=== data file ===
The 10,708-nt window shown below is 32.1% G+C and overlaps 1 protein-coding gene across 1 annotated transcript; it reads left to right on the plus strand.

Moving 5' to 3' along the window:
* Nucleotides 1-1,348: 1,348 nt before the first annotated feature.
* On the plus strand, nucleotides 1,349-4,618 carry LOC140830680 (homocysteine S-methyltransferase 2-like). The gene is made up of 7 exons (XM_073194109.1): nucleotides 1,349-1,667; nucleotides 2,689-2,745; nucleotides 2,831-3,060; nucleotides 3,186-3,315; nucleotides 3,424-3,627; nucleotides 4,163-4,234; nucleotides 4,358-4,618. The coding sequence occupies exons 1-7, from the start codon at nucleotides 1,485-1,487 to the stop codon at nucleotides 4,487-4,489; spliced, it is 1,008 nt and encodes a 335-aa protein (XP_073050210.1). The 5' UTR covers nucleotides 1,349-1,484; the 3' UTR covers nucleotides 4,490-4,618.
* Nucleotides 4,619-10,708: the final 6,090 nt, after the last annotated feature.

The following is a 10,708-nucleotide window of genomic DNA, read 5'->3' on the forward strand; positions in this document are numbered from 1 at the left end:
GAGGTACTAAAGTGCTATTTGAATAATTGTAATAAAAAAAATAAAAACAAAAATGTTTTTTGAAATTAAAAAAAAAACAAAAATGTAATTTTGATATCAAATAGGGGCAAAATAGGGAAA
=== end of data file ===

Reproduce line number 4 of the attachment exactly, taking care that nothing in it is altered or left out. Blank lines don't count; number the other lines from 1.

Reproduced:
* On the plus strand, nucleotides 1,349-4,618 carry LOC140830680 (homocysteine S-methyltransferase 2-like). The gene is made up of 7 exons (XM_073194109.1): nucleotides 1,349-1,667; nucleotides 2,689-2,745; nucleotides 2,831-3,060; nucleotides 3,186-3,315; nucleotides 3,424-3,627; nucleotides 4,163-4,234; nucleotides 4,358-4,618. The coding sequence occupies exons 1-7, from the start codon at nucleotides 1,485-1,487 to the stop codon at nucleotides 4,487-4,489; spliced, it is 1,008 nt and encodes a 335-aa protein (XP_073050210.1). The 5' UTR covers nucleotides 1,349-1,484; the 3' UTR covers nucleotides 4,490-4,618.